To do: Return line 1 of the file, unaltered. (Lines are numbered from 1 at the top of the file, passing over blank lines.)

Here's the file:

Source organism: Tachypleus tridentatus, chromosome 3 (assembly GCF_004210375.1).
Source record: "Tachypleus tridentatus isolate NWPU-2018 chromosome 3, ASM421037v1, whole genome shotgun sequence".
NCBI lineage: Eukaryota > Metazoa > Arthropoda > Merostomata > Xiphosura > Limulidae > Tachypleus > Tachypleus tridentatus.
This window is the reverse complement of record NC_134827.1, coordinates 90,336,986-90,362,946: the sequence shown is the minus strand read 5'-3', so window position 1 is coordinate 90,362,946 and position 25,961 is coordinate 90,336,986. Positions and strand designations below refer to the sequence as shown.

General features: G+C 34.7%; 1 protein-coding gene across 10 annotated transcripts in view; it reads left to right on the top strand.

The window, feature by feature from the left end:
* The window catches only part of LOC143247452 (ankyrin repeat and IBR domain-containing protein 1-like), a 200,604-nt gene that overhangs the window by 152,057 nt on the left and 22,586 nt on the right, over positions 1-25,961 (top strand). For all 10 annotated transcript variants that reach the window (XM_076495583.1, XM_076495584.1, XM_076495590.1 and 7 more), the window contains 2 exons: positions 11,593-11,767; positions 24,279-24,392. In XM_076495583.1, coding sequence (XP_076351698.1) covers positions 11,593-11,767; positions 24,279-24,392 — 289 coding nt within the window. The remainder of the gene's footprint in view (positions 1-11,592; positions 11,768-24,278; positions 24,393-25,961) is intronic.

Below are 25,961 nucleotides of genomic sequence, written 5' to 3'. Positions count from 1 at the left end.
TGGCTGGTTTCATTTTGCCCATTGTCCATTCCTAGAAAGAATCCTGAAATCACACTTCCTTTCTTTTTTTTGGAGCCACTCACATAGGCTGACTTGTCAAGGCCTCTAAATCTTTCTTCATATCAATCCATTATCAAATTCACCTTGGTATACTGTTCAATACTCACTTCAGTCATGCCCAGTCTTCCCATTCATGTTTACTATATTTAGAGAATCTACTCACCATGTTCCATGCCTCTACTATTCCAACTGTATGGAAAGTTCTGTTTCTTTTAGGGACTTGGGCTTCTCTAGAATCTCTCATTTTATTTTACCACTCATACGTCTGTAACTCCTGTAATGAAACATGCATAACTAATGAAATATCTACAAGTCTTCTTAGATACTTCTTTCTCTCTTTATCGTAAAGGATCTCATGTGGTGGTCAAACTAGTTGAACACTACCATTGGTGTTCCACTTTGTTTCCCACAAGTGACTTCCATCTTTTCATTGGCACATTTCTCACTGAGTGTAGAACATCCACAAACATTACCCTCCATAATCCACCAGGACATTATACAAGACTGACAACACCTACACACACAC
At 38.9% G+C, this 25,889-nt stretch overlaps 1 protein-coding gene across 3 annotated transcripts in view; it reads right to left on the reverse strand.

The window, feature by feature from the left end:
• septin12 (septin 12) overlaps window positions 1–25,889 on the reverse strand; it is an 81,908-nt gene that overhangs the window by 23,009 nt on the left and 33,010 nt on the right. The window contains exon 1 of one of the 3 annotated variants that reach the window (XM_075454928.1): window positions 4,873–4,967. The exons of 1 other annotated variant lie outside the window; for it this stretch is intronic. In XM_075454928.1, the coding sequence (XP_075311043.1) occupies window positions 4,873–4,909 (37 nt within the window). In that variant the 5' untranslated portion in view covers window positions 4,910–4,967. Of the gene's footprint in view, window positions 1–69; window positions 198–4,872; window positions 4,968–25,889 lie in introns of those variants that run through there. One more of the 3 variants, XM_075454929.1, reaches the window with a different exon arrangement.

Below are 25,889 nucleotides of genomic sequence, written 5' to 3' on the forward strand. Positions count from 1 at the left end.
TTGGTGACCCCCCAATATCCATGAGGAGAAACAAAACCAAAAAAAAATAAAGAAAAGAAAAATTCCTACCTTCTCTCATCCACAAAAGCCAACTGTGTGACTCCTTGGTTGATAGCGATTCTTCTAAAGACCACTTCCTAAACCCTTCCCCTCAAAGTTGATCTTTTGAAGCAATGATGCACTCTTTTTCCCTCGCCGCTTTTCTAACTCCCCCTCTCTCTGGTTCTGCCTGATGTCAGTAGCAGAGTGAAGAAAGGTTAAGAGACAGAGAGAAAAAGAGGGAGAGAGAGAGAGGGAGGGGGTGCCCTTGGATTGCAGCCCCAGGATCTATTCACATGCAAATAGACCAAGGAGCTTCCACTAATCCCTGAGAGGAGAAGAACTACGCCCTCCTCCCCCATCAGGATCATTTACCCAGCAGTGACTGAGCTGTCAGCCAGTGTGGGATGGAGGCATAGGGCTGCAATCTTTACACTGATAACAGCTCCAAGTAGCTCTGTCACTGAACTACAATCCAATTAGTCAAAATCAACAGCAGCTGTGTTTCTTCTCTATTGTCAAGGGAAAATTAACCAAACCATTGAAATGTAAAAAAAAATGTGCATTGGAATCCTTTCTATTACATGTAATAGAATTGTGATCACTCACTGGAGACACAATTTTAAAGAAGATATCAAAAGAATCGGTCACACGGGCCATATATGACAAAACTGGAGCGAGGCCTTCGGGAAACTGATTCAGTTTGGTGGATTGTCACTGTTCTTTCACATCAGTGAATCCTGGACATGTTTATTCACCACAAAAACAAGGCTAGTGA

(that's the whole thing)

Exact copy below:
Source organism: Tachypleus tridentatus, chromosome 3 (assembly GCF_004210375.1).